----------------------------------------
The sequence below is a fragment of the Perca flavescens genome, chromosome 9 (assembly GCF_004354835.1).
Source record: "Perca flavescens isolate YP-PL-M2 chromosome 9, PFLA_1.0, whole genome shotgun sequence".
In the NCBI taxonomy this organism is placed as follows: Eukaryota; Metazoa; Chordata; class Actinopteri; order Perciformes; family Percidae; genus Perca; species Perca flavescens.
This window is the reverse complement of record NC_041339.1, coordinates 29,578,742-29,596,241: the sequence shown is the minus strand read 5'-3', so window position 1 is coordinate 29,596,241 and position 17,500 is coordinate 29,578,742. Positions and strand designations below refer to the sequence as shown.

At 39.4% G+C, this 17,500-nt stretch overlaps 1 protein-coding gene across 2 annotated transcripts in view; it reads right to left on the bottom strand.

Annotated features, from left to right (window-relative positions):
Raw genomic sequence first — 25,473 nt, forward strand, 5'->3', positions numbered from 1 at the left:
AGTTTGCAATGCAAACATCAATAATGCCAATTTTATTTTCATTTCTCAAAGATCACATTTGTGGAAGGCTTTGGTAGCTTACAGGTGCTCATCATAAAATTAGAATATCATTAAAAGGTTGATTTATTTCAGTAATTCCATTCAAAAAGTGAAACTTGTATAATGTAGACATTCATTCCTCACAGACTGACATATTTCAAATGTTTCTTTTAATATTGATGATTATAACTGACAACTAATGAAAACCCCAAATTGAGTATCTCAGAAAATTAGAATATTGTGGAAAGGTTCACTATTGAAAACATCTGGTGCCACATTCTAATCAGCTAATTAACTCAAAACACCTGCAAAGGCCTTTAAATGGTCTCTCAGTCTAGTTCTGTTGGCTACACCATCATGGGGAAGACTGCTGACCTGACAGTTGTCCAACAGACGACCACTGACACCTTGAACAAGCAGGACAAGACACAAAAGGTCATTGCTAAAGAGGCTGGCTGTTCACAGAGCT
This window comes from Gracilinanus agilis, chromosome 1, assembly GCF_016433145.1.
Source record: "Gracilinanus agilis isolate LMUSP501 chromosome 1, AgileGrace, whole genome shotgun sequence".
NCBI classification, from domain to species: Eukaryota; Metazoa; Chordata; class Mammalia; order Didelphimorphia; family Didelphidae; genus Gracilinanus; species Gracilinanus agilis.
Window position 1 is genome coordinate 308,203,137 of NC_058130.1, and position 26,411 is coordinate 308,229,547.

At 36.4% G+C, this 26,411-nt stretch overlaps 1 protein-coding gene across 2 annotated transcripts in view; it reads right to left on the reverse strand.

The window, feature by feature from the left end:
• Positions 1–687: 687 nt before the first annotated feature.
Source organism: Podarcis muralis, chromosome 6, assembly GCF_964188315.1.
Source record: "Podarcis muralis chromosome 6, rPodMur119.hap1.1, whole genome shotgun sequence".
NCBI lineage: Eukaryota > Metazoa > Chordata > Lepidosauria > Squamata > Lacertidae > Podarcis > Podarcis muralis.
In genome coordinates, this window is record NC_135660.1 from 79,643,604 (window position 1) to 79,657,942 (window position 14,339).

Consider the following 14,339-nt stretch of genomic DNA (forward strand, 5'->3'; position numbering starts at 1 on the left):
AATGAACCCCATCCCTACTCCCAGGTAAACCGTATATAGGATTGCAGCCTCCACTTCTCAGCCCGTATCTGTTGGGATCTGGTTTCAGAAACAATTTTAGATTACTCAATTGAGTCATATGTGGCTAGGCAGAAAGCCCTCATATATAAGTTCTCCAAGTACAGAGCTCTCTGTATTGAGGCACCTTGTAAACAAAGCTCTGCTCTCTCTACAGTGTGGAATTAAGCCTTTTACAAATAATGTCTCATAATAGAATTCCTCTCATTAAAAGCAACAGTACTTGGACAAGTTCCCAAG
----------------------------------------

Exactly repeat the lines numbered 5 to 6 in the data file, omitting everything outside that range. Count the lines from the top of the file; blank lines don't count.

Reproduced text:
At 39.4% G+C, this 17,500-nt stretch overlaps 1 protein-coding gene across 2 annotated transcripts in view; it reads right to left on the bottom strand.

Annotated features, from left to right (window-relative positions):